I don't really know how I'm going to try to sum it up in a post... so I would say that it will come in multiple installments. In the past, however, this has usually been a cop out on my part and means I will never get back to it... so I guess what I should say is that I'll try.

Perhaps tomorrow night... tomorrow I will be in Venice again, this time studying. That should be interesting, and I'm giving a short presentation on the Doge's Palace, which should be fun... so that's all for now. I'm doing well, but tired, as I got up at the normal time this morning to eat and write a paper and do my chores... so it was a really short night, but anyhow... it's been a grand time.

Sunday, March 15, 2009

Can you find Gollum in this picture?

This coming week is travel week for Fine Arts Class. At five-thirty tomorrow morning we leave by bus for Florence for a day and then Rome for two days. We will be back here on Thursday, and then off to Venice on Friday. With all this coming up, I decided to hang back close to home base this weekend (not to mention it saves money, and all the travel coming up this week will be paid for already : ). Yesterday I took a train just a few miles South to a town called Sacile with Jonathan. It's a place were people from Venice used to go for Vacation or to escape the plague. I guess they wouldn't feel at home without some canals though, so they have some. Challenge: can you find Gollum in this picture (click to enlarge it):















Today I went for a run with Cate, who is a little girl from Montanna who eats prodigiuos amounts are fruit, and very little else. I kept up, but just barely! We went for about forty-five minutes and I think it was the farthest I've run since last summer.

Tuesday, March 10, 2009

Bologna - The City of Too Many Steps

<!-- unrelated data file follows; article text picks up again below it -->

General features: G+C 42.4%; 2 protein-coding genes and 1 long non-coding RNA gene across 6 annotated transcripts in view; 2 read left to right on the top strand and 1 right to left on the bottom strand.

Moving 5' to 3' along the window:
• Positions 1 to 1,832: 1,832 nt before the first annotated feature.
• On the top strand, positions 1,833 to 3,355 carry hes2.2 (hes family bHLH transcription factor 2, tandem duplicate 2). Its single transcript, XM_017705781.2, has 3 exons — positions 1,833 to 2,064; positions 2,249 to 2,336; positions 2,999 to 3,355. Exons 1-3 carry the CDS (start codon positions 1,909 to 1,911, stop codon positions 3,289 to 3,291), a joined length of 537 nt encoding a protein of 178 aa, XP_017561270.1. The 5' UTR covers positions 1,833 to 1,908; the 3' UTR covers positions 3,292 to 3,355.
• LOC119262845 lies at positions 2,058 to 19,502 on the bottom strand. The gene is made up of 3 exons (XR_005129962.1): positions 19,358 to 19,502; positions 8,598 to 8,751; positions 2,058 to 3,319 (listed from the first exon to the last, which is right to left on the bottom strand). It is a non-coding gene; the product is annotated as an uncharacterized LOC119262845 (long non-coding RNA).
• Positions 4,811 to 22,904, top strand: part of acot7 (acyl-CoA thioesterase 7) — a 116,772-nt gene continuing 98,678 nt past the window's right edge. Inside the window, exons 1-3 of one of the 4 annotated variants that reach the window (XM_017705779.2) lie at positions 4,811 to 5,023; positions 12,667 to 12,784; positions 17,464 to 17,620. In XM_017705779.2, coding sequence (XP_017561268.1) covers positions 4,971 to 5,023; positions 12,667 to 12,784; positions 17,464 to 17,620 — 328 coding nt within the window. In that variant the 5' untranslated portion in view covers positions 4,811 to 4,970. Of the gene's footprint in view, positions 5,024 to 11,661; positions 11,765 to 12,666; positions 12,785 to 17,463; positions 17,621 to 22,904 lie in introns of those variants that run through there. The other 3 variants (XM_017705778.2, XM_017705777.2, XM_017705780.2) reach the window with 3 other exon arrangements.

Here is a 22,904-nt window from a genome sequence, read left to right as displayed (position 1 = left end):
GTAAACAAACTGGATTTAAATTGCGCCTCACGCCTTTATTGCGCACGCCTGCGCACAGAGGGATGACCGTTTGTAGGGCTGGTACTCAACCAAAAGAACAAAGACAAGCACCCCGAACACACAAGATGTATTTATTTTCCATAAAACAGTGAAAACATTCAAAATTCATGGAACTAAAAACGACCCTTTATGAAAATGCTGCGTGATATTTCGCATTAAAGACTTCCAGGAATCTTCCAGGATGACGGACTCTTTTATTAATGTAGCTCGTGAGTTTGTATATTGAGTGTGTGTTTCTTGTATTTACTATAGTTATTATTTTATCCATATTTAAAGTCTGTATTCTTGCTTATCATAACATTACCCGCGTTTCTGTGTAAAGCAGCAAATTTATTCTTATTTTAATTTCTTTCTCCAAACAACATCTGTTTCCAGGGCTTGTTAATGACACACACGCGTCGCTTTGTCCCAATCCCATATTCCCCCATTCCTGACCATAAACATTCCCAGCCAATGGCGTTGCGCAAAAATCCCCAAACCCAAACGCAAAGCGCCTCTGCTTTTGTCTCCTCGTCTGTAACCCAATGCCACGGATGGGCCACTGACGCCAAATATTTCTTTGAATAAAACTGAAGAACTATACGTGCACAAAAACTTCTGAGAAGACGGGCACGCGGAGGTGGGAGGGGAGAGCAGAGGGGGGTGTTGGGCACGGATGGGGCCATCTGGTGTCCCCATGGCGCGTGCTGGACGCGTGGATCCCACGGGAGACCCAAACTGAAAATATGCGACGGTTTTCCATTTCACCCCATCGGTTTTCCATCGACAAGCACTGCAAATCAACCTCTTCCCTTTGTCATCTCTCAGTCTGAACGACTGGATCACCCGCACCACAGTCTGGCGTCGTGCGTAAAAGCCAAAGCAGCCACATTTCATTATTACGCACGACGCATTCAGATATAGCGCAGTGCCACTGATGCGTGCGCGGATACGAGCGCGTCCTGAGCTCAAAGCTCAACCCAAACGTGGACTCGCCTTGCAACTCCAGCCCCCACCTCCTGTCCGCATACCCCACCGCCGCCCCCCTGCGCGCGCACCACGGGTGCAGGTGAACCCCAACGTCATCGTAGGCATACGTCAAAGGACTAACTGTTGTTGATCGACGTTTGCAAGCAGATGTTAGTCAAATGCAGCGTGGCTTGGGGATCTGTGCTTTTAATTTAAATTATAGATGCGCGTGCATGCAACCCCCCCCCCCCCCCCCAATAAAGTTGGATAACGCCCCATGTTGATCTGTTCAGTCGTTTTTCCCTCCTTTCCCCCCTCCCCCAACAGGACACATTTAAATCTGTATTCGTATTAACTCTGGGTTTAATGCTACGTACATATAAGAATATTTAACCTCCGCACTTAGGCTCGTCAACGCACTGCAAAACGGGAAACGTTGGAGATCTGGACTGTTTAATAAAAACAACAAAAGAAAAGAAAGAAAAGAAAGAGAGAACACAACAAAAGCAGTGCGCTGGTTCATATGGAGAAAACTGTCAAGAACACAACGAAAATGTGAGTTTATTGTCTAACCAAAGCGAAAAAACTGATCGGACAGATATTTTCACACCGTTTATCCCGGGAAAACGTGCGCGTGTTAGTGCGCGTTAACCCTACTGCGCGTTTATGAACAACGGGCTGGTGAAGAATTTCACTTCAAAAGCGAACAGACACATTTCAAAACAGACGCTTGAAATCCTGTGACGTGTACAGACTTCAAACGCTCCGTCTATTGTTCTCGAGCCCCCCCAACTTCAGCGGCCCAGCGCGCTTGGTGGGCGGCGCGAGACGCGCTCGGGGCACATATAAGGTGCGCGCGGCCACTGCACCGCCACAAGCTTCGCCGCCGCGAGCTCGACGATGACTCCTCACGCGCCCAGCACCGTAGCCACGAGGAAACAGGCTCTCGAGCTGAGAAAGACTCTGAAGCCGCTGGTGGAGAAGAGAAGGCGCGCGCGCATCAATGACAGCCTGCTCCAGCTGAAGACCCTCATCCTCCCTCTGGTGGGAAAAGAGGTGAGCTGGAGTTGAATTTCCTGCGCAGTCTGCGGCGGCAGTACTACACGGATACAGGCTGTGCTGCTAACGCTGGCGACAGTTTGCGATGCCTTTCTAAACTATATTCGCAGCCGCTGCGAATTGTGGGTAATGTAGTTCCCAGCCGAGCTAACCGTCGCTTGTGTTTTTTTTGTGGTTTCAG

Last week we wrapped up New Testament Literature and Interpretation with Dr. Legg and have now started Fine Arts with Dr. Wilhoit. This class is going to run for two weeks, the first of which will be just lectures and things. The second week though, we are going to travel through several of the major cities in Italy including Florence and Rome, which I am looking forward to a lot.

Last evening I booked flights for Dublin the last weekend I'm here. It's just before my parents hope to come, so it was good timing. I found out since then that Pete and some other people were planning on going to a concert that weekend, so I was kind of disappointed about that, but no one told me, where the people going to Ireland let me know about it several times. I think I will prefer Ireland to Bob Dylan though anyhow.

I've begun to realize that I haven't actually been writing much on here... mostly just posting photos and things. Photos are ok... but I think I'm going to try to actually say a little more about what is happening.

I'm spending way too much money. Large, obscene, ridiculous amounts of money... and I'm not really doing anything crazy either, just riding the train on weekends and buying a little food here and there... everything is expensive because of the exchange rate though. I was expecting to spend a lot though... so I guess that's ok. I was debating about whether it was worth it for instance, to buy plane tickets to Ireland. Round trip was about $150, and I wondered if it was worth it. Afterwords I was thinking though, when I'm back in the states this summer, if I had a chance to go to Ireland for the weekend for that much, wouldn't I do it? Certainly.

I have a cold now... mostly just a soar throat and general tiredness. Hopefully it won't turn into anything else though. Here are some pictures from this past weekend in Bologna. We saw a soccer game, climbed a really tall tower, and a about two and a half miles of steps up to San Luko. I decided to call it the weekend of steps.

Check this out, I love these things, and they are everywhere over here:












Here is Bologna, as seen from the top of the tower in the picture below:












Climbing up to the tower - there must have been about fifty flights of these ancient looking wooden stairs:












Here is the tower from the ground: This is the Asinelli tower, named after the family who took up ownership of it. There are about 10 of these around the city, sometimes reffered to as the private towers, because they were not built by any government or army. It was apparently more like some neigbors got together one day and said: "I think we need a tower."
























We went to a soccer game between Bologna and Sampdoria. Bologna won 3/0. Check out this block by the Sampdorian golie though:












The crowed was pretty into it:
























Here is a view of San Luko's: You can start to see the hills just beyond it. The land on one side, where Bologna is located, is completely flat (thus why they built towers I suppose) but just on the other side is turns into these beautiful hills. I miss the hills a bit.